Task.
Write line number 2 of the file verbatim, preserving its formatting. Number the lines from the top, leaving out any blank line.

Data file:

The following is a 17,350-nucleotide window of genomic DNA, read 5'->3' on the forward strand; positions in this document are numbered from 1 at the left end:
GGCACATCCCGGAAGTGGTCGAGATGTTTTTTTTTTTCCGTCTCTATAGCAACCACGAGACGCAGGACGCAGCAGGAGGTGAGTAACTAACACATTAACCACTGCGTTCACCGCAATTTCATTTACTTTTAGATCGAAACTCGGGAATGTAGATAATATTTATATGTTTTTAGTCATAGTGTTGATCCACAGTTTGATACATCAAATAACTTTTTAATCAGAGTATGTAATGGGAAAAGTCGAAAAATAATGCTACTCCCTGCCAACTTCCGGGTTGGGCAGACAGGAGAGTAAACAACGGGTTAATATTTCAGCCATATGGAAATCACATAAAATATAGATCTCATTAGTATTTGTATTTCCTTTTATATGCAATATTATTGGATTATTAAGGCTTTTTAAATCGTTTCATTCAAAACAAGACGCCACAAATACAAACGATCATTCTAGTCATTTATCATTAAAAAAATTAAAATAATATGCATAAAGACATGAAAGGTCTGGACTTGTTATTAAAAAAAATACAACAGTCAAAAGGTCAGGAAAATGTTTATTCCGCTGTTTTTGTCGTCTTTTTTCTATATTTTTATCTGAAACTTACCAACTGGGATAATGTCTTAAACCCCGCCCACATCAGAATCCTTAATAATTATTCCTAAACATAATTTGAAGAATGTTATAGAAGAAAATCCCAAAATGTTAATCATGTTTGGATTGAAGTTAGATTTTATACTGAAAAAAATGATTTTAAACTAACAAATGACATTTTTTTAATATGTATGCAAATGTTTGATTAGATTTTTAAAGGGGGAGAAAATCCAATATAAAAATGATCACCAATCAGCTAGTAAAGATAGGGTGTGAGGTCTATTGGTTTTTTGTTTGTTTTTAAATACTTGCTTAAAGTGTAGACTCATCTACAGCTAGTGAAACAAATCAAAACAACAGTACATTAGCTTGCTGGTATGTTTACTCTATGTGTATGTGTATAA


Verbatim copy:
GGCACATCCCGGAAGTGGTCGAGATGTTTTTTTTTTTCCGTCTCTATAGCAACCACGAGACGCAGGACGCAGCAGGAGGTGAGTAACTAACACATTAACCACTGCGTTCACCGCAATTTCATTTACTTTTAGATCGAAACTCGGGAATGTAGATAATATTTATATGTTTTTAGTCATAGTGTTGATCCACAGTTTGATACATCAAATAACTTTTTAATCAGAGTATGTAATGGGAAAAGTCGAAAAATAATGCTACTCCCTGCCAACTTCCGGGTTGGGCAGACAGGAGAGTAAACAACGGGTTAATATTTCAGCCATATGGAAATCACATAAAATATAGATCTCATTAGTATTTGTATTTCCTTTTATATGCAATATTATTGGATTATTAAGGCTTTTTAAATCGTTTCATTCAAAACAAGACGCCACAAATACAAACGATCATTCTAGTCATTTATCATTAAAAAAATTAAAATAATATGCATAAAGACATGAAAGGTCTGGACTTGTTATTAAAAAAAATACAACAGTCAAAAGGTCAGGAAAATGTTTATTCCGCTGTTTTTGTCGTCTTTTTTCTATATTTTTATCTGAAACTTACCAACTGGGATAATGTCTTAAACCCCGCCCACATCAGAATCCTTAATAATTATTCCTAAACATAATTTGAAGAATGTTATAGAAGAAAATCCCAAAATGTTAATCATGTTTGGATTGAAGTTAGATTTTATACTGAAAAAAATGATTTTAAACTAACAAATGACATTTTTTTAATATGTATGCAAATGTTTGATTAGATTTTTAAAGGGGGAGAAAATCCAATATAAAAATGATCACCAATCAGCTAGTAAAGATAGGGTGTGAGGTCTATTGGTTTTTTGTTTGTTTTTAAATACTTGCTTAAAGTGTAGACTCATCTACAGCTAGTGAAACAAATCAAAACAACAGTACATTAGCTTGCTGGTATGTTTACTCTATGTGTATGTGTATAA